does the first frost kill bugs.

What Pests Live Indoors in Winter?

November 12, 2019

As the leaves begin to change and temperatures drop, homeowners in the Midwest start to prepare for winter weather by checking off their fall maintenance list. Raking leaves, cleaning gutters, checking the furnace and other tasks are important. One that shouldn’t be forgotten on the list is inspecting and sealing any cracks and crevices along the exterior of your home. When the weather gets colder, insects and other pests try to make their way indoors, which could lead to a pest problem throughout the winter, or a scare during the spring when most insects are coming out of their hibernation state. Read on to know more about which types of winter pests you need to keep a lookout for during the coldest months of the year and the best ways to keep them out.

Does Cold Weather Kill Insects in the Midwest?

Many homeowners will ask our experts if the first frost kills bugs, and once that happens, if they’re safe from worrying about more pests sneaking inside. This is a myth - the temperatures must consistently drop below freezing for the cold weather to kill insects.

How Do Insects Survive Iowa Winters?

Midwestern states are known for our harsh freezing weather, but not all insects will freeze to death during the winter. Cold weather can kill insects, such as wasps and mosquitoes, but their eggs will still survive the winter, so these pests will still appear again and repopulate in the spring.

Where Do Bugs Go in The Winter When it Snows in The Midwest?

During late autumn and early winter, many pests try to fit through any crack or crevice to find shelter and survive the winter weather by living indoors. Once inside, they will seek out a secluded place with little foot traffic, such as the attic, where they can go months without being noticed. These types of insects survive the winter by going into a state similar to hibernation, they are inactive until the weather warms back up. On some warm and sunny winter days they may temporarily come to life, but most homeowners will not spot the pests living indoors in the winter until springtime when they try to escape back outside.

What Iowa Pests Live Indoors in The Winter?

If you’re not taking steps to keep bugs out before winter, you could have a variety of winter insects on your hands. Luckily, most of the common winter pests are harmless, but can be a real nuisance when they accumulate into an infestation.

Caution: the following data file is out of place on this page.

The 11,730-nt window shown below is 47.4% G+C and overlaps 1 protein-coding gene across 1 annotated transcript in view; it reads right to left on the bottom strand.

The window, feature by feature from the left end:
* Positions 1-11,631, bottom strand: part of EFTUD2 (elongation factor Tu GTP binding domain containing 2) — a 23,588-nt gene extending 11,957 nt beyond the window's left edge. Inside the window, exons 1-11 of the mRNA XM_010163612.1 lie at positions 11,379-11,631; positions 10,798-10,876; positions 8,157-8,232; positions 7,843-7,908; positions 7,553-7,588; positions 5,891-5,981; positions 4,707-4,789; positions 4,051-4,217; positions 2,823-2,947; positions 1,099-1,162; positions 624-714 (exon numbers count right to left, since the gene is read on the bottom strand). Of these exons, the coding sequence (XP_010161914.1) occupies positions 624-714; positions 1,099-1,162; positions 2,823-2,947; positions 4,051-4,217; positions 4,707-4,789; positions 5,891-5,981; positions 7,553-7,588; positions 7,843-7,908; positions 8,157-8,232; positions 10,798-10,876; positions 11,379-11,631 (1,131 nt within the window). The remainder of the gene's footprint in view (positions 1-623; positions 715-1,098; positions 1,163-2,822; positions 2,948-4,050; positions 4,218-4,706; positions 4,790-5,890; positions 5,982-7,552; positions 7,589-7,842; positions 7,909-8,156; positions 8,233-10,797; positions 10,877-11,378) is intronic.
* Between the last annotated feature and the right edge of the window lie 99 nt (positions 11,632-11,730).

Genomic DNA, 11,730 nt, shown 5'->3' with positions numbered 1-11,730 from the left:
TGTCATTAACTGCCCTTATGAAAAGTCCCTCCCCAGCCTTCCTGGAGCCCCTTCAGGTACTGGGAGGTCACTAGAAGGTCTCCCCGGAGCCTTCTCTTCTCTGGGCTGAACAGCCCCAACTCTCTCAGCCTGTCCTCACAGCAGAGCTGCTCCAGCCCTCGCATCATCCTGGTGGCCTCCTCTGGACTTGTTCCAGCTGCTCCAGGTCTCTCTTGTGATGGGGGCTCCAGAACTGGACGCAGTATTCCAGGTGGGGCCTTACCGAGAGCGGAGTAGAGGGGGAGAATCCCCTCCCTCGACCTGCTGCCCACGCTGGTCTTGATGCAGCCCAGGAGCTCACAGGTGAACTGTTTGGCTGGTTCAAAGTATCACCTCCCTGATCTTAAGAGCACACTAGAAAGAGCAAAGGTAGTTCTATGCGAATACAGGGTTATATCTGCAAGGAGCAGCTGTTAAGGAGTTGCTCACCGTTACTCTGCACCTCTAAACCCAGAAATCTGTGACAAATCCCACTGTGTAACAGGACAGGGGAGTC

• Carpenter Ants. Most people think ants are a summertime pest, but carpenter ants can be an inconvenience year round. These pests live indoors in the winter if they’re brought in on firewood. Homeowners should make sure they store firewood carefully.
  • Stink Bugs. These critters are becoming a more common winter pest in Iowa lately. Brown marmorated stink bugs are very difficult to get rid of, and oftentimes the best way to take care of a stink bug infestation is to sweep or vacuum up this pest.
  • Cluster Flies. If you’re wondering where bugs go in the winter, many follow the lead of the cluster flies, which is also known as the attic flies. These insects hibernate throughout the colder months, then become active again when warm weather hits.
  • Boxelder Bugs. A boxelder bug infestation might be the easiest for homeowners to spot. These insects are very sensitive to the cold, and they are attracted to sunlight. They won’t be hiding in the attic or basement like many other winter pests.
  • Asian Lady Beetles. This insect looks very similar to a ladybug, but there are slight differences between the Asian lady beetle and ladybug. Fortunately, they will not reproduce inside homes and will find their way back outdoors in the spring.

Two other bugs that could be found in your home during this time of year are springtails and foreign grain beetles. We didn’t include them on this list since it’s not the cold weather that kills these insects, but a lack of moisture. Springtails and foreign grain beetles follow very similar habits and make their way indoors before winter because the moisture outside is drying up. These pests are so tiny, they’re not typically spotted until there’s an infestation of tiny black bugs found in the sink or the bathtub. If you get springtails or foreign grain beetles inside your home, they will almost always be found in the kitchen or a bathroom where there is plenty of water. However, there is still not enough moisture inside a home to sustain these pests, so they will end up dying off eventually.

How to Keep Bugs Out Before The Midwest’s Winter Weather Hits

Following pest prevention best practices will ensure you don’t have any pests trying to live indoors in the winter. Include checking the perimeter of your home for cracks and small openings to your fall homeowner maintenance list. Most insects can fit through very tiny gaps, so you should caulk and seal the smallest spaces you find. If you do end up with a winter pest infestation on your hands, try to vacuum them up or contact a professional to take steps to manage the number of pests in your home.

Contact Preferred Pest Control for Help With Winter Pest Problems in Des Moines

If you’re struggling to keep bugs out before winter, contact the experts at Preferred Pest Control! Our team of trained technicians stays on top of the latest advances in pest management and will know how to find which pests are living indoors in the winter. Call us at (515) 276-2722 or schedule an appointment online to get started!

 

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